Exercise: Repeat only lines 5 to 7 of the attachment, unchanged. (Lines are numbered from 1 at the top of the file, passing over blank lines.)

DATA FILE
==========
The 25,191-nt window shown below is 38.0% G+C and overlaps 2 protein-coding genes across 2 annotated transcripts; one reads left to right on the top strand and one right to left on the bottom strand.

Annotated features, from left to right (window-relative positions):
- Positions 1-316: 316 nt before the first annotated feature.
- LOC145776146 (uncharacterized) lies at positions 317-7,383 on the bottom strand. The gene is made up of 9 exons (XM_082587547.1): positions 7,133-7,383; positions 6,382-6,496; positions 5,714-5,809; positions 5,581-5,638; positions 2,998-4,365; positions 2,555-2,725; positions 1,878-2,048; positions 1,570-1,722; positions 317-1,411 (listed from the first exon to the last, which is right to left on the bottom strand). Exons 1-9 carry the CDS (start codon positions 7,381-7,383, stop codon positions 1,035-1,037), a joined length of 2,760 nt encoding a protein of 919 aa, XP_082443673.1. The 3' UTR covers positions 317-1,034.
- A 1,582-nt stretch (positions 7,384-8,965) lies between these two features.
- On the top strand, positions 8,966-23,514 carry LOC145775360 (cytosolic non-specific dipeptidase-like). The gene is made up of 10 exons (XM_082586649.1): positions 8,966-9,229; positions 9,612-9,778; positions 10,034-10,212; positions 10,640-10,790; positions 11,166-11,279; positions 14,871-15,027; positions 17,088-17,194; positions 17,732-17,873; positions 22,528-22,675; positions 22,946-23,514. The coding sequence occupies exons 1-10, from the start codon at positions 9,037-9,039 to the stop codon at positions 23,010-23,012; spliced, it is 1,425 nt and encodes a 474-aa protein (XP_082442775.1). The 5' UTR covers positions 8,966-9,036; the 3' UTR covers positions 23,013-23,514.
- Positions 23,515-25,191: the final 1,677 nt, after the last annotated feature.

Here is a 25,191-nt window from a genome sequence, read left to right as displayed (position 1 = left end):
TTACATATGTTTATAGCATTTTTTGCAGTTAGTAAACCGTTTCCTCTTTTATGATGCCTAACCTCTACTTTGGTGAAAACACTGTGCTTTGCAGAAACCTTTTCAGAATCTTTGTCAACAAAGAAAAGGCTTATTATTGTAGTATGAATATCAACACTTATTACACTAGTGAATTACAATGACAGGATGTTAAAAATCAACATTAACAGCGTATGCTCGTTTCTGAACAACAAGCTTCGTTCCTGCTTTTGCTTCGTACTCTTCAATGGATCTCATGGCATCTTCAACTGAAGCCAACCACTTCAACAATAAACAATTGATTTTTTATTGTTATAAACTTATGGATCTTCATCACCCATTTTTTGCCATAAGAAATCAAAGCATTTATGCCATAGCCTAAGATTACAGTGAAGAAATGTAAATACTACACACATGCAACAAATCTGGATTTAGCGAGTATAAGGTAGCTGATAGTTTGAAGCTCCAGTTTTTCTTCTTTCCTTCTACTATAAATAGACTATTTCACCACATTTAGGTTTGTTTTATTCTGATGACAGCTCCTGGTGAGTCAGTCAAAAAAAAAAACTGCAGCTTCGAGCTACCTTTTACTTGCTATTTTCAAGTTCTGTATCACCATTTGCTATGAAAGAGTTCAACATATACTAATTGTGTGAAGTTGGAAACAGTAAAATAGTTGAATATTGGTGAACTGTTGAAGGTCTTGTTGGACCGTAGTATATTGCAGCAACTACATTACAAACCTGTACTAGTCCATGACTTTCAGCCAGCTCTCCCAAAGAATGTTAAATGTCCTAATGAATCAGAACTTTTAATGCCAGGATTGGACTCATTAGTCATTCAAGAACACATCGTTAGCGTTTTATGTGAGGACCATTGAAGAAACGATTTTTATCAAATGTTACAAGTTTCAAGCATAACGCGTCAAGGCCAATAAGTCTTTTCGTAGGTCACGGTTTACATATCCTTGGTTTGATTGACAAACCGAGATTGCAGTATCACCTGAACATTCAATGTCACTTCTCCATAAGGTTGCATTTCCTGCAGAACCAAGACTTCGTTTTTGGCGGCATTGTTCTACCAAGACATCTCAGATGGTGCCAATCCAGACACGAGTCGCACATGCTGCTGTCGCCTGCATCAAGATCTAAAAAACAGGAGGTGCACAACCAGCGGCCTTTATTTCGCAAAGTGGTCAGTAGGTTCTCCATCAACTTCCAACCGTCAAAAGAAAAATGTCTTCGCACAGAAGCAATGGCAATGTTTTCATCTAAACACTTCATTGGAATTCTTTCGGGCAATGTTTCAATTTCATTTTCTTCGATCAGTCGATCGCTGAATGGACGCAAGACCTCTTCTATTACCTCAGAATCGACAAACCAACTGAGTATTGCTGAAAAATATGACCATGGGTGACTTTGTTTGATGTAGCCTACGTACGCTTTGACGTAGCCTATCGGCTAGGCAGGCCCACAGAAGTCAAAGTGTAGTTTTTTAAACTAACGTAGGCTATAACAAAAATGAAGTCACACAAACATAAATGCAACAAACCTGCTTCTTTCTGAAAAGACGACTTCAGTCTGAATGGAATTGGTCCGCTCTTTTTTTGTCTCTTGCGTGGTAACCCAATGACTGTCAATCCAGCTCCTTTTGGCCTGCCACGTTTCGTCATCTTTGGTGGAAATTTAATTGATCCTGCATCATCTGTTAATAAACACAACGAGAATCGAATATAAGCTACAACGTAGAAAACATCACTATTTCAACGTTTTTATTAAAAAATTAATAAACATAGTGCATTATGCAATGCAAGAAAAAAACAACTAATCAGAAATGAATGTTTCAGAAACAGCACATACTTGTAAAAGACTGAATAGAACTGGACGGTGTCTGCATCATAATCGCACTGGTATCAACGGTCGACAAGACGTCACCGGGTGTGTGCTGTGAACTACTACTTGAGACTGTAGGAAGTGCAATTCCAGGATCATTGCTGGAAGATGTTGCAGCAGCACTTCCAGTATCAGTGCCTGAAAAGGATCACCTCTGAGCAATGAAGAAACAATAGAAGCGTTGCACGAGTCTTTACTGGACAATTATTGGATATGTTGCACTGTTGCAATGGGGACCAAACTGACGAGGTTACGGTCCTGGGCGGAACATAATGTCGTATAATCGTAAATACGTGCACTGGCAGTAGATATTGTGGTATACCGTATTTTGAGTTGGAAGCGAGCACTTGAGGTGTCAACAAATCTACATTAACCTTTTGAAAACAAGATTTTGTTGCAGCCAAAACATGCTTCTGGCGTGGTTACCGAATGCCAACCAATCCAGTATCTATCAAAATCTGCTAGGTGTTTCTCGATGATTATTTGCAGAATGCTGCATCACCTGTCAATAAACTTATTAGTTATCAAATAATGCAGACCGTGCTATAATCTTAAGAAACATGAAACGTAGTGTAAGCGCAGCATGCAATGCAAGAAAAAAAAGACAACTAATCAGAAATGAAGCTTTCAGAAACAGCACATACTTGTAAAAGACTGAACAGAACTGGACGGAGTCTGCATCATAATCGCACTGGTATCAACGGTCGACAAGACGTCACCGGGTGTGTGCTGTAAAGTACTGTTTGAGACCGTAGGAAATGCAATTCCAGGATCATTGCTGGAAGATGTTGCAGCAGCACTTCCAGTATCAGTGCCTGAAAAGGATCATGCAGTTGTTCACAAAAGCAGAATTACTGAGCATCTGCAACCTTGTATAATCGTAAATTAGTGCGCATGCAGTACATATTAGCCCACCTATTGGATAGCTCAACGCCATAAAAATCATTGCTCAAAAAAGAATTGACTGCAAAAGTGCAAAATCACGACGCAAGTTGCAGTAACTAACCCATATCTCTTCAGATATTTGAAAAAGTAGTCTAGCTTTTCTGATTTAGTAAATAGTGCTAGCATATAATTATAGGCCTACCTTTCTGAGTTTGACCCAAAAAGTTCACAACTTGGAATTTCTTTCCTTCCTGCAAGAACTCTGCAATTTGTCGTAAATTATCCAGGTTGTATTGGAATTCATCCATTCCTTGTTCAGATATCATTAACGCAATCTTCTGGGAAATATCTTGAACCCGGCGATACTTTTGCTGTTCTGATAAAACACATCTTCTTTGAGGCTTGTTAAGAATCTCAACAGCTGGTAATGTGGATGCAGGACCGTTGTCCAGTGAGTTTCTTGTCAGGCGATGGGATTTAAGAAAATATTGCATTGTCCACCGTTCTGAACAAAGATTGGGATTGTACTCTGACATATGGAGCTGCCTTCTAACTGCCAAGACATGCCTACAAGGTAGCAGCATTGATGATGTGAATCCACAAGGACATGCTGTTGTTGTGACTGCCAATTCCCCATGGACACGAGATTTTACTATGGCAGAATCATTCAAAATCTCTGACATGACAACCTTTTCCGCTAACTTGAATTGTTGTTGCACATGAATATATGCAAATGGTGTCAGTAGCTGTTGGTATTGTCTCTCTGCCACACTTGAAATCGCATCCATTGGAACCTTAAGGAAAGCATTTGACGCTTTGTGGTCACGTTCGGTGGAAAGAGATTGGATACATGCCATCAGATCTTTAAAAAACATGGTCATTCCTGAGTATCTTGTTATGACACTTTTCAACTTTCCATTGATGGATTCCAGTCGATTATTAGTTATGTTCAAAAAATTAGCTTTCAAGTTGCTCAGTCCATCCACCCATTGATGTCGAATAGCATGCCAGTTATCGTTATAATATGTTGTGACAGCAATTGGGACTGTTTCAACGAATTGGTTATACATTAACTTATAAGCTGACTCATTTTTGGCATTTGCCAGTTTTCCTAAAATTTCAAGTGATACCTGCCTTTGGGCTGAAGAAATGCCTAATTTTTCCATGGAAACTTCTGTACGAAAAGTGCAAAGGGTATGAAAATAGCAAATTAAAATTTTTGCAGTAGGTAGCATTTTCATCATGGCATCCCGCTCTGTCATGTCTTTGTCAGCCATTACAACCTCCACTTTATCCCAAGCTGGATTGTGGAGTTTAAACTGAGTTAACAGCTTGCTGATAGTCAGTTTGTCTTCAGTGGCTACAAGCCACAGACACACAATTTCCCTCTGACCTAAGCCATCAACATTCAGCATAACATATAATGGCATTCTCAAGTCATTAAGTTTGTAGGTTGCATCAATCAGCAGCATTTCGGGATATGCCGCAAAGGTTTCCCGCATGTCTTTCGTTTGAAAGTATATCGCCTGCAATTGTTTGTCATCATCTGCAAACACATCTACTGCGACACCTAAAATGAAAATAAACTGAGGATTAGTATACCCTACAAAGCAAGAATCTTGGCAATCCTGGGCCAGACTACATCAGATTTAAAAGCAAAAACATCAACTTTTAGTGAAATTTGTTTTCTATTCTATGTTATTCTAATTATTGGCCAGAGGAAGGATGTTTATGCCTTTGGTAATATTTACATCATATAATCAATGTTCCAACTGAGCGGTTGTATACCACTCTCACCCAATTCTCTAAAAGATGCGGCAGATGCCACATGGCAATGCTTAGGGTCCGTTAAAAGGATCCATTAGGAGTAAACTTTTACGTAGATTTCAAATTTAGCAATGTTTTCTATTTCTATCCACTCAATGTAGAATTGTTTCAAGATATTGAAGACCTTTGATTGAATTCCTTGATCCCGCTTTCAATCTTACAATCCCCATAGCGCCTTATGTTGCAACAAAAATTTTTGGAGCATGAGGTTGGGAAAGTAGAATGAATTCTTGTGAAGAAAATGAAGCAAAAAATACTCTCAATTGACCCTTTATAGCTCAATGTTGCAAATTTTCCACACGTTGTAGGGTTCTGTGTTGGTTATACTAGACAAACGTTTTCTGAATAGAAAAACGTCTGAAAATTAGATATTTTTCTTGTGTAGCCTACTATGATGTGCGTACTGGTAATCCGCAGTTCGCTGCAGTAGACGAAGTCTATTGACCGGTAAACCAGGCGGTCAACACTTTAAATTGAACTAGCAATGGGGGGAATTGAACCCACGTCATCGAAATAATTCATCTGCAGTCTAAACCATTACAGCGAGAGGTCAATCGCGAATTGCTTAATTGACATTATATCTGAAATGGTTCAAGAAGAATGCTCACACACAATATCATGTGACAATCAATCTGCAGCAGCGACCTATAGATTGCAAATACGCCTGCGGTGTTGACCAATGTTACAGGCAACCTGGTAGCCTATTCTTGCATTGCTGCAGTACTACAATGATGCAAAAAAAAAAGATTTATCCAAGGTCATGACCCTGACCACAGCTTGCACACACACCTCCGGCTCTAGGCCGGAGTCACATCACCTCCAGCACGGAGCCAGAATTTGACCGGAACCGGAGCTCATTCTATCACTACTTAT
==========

- A 1,582-nt stretch (positions 7,384-8,965) lies between these two features.
- On the top strand, positions 8,966-23,514 carry LOC145775360 (cytosolic non-specific dipeptidase-like). The gene is made up of 10 exons (XM_082586649.1): positions 8,966-9,229; positions 9,612-9,778; positions 10,034-10,212; positions 10,640-10,790; positions 11,166-11,279; positions 14,871-15,027; positions 17,088-17,194; positions 17,732-17,873; positions 22,528-22,675; positions 22,946-23,514. The coding sequence occupies exons 1-10, from the start codon at positions 9,037-9,039 to the stop codon at positions 23,010-23,012; spliced, it is 1,425 nt and encodes a 474-aa protein (XP_082442775.1). The 5' UTR covers positions 8,966-9,036; the 3' UTR covers positions 23,013-23,514.
- Positions 23,515-25,191: the final 1,677 nt, after the last annotated feature.